Albert Watson exhibit Toronto

Albert Watson brings his celebrity archive to Toronto

"For the most part, celebrities make terrible models," Albert Watson told a crowd of over 300 at Berkeley Church on Friday evening. The award-winning Scottish-born photographer, who has shot over 200 VOGUE covers and 40 Rolling Stone magazine images, was in town for the Thursday opening of his latest exhibit, Albert Watson: Archive.

In a postponed lecture (thanks to Hurricane Sandy), Watson scanned through the iconic images of his career, telling stories and fielding questions from the audience. He called the first time he picked up a camera as a young film and television student at London's Royal College of Art "a bolt of lightning" in his head — something clicked and everything fell into place.

Albert Watson exhibit Toronto

Highlighting photos from the new exhibit, like a reverse shot of Mike Tyson's neck and a nude Kate Moss on her 19th birthday, Watson's stories surrounded his humorous, sometimes abrasive, encounters with the many celebrities he photographed. Despite his belief that celebrities do not move as well as professional models in front of his lens, the 70-year-old photographer has had many successes in shooting them, often prodding them for better performances to create his legendary shots.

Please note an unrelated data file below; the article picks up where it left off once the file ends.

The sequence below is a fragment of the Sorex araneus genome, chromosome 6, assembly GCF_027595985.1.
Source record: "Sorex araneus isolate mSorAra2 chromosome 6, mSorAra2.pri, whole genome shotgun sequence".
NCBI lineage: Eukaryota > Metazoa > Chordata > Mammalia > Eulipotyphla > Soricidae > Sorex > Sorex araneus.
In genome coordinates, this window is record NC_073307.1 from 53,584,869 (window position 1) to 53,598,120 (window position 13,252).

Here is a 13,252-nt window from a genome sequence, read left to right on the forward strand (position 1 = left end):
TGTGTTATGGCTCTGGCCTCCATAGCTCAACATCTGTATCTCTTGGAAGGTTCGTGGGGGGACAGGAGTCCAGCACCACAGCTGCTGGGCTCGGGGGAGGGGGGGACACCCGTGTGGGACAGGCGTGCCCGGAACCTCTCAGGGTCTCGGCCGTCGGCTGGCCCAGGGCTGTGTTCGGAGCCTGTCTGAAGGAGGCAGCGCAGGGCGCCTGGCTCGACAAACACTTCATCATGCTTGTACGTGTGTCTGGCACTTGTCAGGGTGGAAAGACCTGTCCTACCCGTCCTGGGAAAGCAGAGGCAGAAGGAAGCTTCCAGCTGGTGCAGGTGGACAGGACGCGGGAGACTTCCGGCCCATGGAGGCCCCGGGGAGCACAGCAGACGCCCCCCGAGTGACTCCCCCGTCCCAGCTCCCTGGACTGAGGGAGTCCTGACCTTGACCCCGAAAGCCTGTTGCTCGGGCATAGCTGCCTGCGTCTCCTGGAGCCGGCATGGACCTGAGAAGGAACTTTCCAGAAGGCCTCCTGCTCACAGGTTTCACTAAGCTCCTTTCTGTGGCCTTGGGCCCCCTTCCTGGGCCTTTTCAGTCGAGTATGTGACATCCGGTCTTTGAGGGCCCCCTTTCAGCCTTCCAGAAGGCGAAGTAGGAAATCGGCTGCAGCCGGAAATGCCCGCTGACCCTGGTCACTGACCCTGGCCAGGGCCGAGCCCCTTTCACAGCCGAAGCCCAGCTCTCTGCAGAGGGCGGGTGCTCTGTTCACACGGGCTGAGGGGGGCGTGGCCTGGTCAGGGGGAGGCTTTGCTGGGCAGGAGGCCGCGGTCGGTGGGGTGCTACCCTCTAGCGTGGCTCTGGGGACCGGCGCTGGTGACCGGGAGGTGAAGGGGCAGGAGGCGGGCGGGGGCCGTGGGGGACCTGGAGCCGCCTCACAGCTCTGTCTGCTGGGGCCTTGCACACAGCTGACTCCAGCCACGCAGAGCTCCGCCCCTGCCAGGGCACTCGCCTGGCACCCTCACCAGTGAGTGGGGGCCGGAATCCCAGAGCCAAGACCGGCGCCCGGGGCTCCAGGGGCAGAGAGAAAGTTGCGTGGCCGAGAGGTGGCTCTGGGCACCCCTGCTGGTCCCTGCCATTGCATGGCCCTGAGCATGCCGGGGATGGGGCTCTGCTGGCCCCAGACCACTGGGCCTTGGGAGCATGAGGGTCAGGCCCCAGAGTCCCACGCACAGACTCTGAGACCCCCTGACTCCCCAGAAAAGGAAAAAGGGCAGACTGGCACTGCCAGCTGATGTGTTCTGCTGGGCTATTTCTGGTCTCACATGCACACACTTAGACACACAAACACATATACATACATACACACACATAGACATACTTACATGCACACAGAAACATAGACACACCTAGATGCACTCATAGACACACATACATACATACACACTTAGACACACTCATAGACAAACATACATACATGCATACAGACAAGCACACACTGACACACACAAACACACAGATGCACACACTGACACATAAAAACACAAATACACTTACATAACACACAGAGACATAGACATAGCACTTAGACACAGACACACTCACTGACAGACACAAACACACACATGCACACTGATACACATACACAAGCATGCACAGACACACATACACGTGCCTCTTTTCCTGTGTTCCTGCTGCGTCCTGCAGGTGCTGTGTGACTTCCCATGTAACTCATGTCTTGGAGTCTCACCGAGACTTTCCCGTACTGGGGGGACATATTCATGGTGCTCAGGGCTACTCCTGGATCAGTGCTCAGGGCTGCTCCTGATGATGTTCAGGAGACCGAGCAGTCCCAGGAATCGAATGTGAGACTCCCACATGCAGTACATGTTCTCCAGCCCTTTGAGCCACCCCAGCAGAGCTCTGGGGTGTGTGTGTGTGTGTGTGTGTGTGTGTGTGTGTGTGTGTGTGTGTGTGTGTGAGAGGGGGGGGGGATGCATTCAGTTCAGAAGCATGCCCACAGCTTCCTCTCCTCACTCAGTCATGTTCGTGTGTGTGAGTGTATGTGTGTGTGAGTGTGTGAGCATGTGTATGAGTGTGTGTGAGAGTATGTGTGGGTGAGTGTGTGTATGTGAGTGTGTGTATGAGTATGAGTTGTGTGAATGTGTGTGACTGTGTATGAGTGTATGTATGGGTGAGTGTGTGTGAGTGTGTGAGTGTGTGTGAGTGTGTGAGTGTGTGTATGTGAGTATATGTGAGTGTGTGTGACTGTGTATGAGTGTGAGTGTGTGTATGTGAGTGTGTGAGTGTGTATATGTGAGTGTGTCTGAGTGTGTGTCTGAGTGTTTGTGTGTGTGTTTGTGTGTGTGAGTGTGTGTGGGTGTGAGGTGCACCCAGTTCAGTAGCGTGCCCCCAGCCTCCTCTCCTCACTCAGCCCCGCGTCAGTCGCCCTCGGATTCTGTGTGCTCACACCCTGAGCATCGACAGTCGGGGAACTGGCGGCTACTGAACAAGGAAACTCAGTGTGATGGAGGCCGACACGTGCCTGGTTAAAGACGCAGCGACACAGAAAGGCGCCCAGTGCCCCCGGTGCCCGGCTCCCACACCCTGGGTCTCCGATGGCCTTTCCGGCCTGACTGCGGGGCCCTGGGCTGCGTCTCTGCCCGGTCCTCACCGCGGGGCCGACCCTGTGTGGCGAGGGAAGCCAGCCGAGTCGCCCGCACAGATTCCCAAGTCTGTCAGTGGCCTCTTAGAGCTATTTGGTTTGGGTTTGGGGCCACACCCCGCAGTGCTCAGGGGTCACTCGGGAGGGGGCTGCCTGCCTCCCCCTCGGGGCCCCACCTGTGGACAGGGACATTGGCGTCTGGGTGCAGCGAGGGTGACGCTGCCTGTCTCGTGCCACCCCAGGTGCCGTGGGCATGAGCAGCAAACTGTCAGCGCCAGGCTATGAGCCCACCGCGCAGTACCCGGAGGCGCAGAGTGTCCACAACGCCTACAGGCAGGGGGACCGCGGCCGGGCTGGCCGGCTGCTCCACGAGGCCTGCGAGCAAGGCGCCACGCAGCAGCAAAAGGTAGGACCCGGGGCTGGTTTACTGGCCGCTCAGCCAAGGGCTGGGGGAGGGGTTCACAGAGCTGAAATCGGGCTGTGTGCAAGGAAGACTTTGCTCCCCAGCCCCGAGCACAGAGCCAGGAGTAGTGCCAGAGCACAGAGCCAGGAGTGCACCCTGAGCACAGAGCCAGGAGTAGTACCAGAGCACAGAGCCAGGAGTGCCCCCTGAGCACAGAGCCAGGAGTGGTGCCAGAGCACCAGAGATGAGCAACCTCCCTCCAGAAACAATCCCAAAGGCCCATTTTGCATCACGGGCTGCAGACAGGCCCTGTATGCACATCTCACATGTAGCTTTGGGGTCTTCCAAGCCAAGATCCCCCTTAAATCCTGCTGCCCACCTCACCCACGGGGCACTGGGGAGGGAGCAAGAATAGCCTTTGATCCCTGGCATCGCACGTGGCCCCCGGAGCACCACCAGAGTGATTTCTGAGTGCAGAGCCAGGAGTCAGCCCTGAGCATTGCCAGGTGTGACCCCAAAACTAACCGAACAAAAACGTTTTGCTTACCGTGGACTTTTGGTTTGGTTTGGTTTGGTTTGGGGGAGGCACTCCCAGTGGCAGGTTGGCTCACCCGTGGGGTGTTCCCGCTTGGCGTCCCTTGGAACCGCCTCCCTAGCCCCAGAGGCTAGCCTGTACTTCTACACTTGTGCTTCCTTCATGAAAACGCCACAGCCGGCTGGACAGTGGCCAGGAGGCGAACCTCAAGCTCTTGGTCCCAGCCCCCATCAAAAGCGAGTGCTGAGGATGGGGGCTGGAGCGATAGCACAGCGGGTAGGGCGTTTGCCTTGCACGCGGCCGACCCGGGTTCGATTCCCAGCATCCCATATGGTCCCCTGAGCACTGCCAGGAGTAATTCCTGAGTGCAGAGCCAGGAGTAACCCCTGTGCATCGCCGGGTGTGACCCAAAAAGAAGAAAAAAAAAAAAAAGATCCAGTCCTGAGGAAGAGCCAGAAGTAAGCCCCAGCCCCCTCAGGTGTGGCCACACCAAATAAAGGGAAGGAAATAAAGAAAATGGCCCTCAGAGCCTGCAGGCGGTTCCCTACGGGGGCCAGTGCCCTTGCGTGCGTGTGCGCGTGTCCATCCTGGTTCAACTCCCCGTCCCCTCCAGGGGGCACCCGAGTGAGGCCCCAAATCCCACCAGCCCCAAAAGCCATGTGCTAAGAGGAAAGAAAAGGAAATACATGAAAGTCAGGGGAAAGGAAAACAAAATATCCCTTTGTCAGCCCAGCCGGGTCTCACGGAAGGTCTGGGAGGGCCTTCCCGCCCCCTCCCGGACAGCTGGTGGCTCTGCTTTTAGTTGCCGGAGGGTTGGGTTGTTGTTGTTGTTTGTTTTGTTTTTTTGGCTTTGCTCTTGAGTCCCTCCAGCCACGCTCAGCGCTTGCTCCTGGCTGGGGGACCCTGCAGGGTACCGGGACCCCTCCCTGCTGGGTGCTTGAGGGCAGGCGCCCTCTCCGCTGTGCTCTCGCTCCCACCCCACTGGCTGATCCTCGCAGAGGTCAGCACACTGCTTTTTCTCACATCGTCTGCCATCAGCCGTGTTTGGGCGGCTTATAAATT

Albert Watson exhibit Toronto

Watson told of how moments before he took a portrait of Steve Jobs on film, the innovator criticized his decision to not shoot digitally. The resulting image of that shoot is the now-famous shot of Jobs, clipping his chin between his thumb and forefinger, that graces the cover of Walter Isaacson's biography on Jobs and appeared on Apple's website the week of his death.

Albert Watson exhibit Toronto

The entire collection on display at Izzy Gallery consists of celebrity images shot on film, something Watson continues to do because of his love for the dark room. Photographs like the double exposure of Mick Jagger as a leopard, one Watson calls "a pure fluke," were only possible because of his love for the printed image. Expecting to never develop the film, the photographer traced the image of a leopard directly on the camera's viewfinder, matching it to Jagger's face in frame. A rare copy of the piece sold for nearly $30,000 this past week.

Albert Watson: Archive is on display at Izzy Gallery (106 Yorkville Avenue) until December 27th.

Photos by Andrew Williamson

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